Once a stock is struggling and down about -20% off its recent highs, I start to examine it more closely from a price perspective to see what sort of entry points are both likely to occur and also likely to produce a good return. After I do that, I publish the results in the form of an article that typically says "Here's the price I'll start buying stock 'X'".
In the case I Magna International, I wrote a follow-up article on October 11th, where I shared the prices I would look to buy the stock if it continued to fall. It hasn't gotten there yet. I'm still waiting, but now I have an idea of where I want to get in.
If Carnival remains below -20% off its highs this month, I will almost certainly write a follow-up article on it. I was extremely impressed with an interview I watched with their CEO on CNBC, and various commenters since my original article have made me more long-term bullish on cruising in general. Next, it's time to see what history has to say about what might be some profitable entry points for the stock. I'm looking forward to examining this one more.
Southwest Airlines has dipped to new lows. Short term, this is probably over-done, especially if the economy stays strong, but since I'm looking for a bigger medium-term play, I'm still waiting for lower prices. Southwest is probably due for a follow-up as well if the price does manage to remain down at these levels.
FedEx has kind of gotten short-changed from me in terms of commentary. I've mostly been waiting for lower prices. If the stock drops further over the next couple of months on holiday news, it will be ready for closer examination as well.
The average return of the service sector target stocks including Nike at the end of October was +1.30%, while the defensive alternatives returned +3.33%, and SPY +1.92%. The average return of the service sector target stocks last month at the end of September was +13.86%, while the defensive alternatives returned +6.13%, and SPY +9.51%.
What's most important here is that the investments are behaving as we expected. If the defensive alternatives are working the way they are supposed to, then during a correction or bear market, they should fall less than the target stock and the S&P 500. During a rising market, the alternatives should perform better than cash, but perhaps not as good as the target stocks. Ideally, the target stocks need to fall much faster and deeper than the defensive alternatives because while we are waiting for them to cycle down, they will have likely been rising. The downturn has to more than compensate for the growth that occurred before the downturn.
I think our recent correction can serve as a preview of what we might expect in a true bear market. During the month of the correction, the target stocks lost over 12%, the SPY lost over 7%, but the defensive alternatives only lost 2%. If we were to extrapolate this performance (or lack-there-of) and imagine something similar happening in a bear market of a -20% decline, then we can get a get an idea of the dynamic we are trying to take advantage of. It's highly likely that several high-quality stocks will be available at a 30% discount.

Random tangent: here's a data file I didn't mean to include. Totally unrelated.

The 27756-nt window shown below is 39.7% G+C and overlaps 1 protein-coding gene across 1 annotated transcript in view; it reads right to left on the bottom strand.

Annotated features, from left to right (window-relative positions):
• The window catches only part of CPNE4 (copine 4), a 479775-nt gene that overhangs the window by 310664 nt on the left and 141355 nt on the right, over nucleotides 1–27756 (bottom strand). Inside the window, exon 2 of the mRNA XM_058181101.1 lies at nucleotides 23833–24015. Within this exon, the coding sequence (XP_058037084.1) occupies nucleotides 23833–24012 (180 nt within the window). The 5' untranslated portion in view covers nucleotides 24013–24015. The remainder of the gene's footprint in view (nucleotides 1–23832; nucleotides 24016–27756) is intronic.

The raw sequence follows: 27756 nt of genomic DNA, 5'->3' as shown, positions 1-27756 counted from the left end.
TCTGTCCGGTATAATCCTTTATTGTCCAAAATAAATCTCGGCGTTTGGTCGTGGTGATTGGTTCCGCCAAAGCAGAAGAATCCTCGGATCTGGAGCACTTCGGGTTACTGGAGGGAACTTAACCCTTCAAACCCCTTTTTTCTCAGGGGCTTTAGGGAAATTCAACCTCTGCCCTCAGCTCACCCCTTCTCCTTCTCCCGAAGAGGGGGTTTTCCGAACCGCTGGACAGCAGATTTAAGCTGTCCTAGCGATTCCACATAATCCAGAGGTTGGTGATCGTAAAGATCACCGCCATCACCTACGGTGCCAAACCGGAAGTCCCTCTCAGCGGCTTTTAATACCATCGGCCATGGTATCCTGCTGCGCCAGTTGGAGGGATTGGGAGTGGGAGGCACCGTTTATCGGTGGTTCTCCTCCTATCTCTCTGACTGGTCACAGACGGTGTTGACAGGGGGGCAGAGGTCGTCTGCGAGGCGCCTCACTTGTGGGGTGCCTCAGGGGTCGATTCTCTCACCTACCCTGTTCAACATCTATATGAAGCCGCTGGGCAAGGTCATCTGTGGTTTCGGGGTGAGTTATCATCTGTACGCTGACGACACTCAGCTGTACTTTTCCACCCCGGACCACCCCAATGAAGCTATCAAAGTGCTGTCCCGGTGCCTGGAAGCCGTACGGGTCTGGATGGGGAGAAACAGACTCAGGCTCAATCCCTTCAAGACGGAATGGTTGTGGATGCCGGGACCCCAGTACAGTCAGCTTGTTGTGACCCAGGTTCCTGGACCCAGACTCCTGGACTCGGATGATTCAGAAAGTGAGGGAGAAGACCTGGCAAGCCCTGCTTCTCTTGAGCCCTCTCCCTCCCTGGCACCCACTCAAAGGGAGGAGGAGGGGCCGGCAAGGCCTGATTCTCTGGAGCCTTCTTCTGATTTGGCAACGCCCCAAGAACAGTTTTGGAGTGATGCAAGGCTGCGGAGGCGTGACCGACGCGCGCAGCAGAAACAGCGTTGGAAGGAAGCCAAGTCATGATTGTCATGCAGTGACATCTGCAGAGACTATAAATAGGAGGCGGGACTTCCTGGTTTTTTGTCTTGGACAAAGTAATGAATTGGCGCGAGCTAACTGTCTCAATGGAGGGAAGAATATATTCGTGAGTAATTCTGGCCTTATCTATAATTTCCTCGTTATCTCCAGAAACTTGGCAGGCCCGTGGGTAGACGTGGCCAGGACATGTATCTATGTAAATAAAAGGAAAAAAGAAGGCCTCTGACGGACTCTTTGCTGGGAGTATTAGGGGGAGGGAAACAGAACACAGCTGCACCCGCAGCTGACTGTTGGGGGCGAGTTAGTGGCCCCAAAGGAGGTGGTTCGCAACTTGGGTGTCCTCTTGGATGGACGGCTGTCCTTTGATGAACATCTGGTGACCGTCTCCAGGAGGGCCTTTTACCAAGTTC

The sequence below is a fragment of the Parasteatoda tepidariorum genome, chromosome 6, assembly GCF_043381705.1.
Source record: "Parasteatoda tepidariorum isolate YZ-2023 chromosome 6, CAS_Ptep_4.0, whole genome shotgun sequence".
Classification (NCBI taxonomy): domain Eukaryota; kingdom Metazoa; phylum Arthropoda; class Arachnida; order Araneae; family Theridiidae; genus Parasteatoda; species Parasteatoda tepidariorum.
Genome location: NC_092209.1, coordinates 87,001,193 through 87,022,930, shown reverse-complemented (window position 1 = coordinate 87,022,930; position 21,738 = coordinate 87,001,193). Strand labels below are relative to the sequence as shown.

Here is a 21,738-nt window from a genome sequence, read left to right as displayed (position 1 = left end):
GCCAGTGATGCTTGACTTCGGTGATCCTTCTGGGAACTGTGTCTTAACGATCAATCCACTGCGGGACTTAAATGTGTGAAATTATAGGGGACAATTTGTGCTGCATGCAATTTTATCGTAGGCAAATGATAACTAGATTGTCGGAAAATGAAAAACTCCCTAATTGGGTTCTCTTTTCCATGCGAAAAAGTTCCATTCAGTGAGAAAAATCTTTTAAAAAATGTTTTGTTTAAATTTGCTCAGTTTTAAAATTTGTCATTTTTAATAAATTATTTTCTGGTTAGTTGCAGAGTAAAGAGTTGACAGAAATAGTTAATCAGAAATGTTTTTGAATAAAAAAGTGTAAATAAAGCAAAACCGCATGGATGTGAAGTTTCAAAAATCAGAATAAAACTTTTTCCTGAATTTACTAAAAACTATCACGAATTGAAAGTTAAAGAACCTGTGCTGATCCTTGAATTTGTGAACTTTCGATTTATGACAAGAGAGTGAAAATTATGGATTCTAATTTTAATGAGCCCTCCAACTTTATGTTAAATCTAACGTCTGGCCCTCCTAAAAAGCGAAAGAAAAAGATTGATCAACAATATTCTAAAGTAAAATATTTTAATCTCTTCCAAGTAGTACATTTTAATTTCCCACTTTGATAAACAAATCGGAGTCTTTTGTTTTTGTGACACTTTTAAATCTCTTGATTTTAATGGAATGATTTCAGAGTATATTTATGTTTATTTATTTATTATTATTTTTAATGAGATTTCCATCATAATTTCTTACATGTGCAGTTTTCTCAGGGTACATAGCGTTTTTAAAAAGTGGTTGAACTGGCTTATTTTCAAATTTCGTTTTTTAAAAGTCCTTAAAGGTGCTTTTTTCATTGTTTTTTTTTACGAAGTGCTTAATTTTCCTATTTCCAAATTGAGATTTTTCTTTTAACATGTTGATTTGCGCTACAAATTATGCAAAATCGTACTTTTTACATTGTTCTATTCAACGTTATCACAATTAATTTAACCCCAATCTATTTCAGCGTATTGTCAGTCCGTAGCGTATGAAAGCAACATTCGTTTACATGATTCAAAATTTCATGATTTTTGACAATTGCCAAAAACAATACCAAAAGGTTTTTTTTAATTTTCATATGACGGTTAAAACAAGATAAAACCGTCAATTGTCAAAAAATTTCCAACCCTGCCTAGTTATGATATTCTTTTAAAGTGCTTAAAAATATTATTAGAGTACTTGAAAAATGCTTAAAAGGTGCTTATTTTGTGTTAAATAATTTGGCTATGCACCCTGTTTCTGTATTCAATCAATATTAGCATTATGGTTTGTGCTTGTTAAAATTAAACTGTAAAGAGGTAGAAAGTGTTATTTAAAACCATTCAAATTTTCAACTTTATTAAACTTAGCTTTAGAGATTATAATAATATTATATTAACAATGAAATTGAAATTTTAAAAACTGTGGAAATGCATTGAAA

If we include all 28 stocks I've been tracking, including those in the industrial and financial sectors, the results for the target stocks are -5.96%, the SPY +0.81%, and the defensive alternatives +4.65%.
Two of the difficulties of studying the cyclicality of individual stocks is that the sample size of the historical downcycles is usually very small, and companies change over time, so even if you could get a bigger 'downturn' sample size of a long-established company, it might only be the same in name only, once mergers and internal changes are taken into account. This makes it pretty much impossible to measure the sorts of cyclical patterns I study using longitudinal statistical analysis. The second best thing I could come up with is to use a latitudinal approach, which allows me to examine a much bigger sample size. Currently, the size is 28, plus a couple others that I didn't label as "How far could they fall?" articles.
One of those was a warning I published for shareholders and potential shareholders of Thor Industries (THO). Occasionally, I'll read a compelling article from a Seeking Alpha contributor whom I respect, but where I feel I need to highlight potential cyclical dangers that readers should also take into account. In Thor's case, back in March in my article "Understanding Thor's Danger Over The Medium-term", while I acknowledged that Thor was a good company and there was some potential for a stock price bounce short-term, I suggested that, based on Thor's historical cyclicality, cash was a better alternative over the medium-term. This is how it performed through the month of October:
Similar to Thor, I also read a compelling article about Owens and Minor (OMI) by an SA contributor I respect, but I thought the risks were very high for OMI, and I wanted to warn readers about them, so in my article "Owens & Minor Inc. Is Cheap, But This Alternative Is A Better Value" I suggested readers interested in OMI buy Hawkins (HWKN) instead. Here how they have both performed since that article:
I don't track these on a regular basis, but the same methodology was used that I use in the 'How far could they fall?' articles. Typically these articles come about because I feel compelled to warn potential investors of the cyclical dangers with the stocks. In OMI's case, I wanted to point out that it failed one of my key impairment tests and that there was a better option out there in Hawkins for investors looking for value. Notice in the chart how the two traded mostly together until OMI's last two earnings reports, when those dangers were more fully exposed, eventually leading to a dividend cut. I couldn't say for sure back in February that this would happen, but the evidence was there that there was a high probability that OMI had much farther to drop.
On the whole, after writing about over 30 stocks from this perspective, considering that we haven't even had a bear market yet, and in 23 out of 30 instances, the defensive alternatives are outperforming by about 10% during a small correction, I have high confidence that on average, we can probably outperform by 30% during a true bear market. Time will tell. But either way, I'll continue to track these to see what we can learn along the way.
Disclosure: I am/we are long BRK.B, HWKN.
I wrote this article myself, and it expresses my own opinions. I am not receiving compensation for it (other than from Seeking Alpha). I have no business relationship with any company whose stock is mentioned in this article.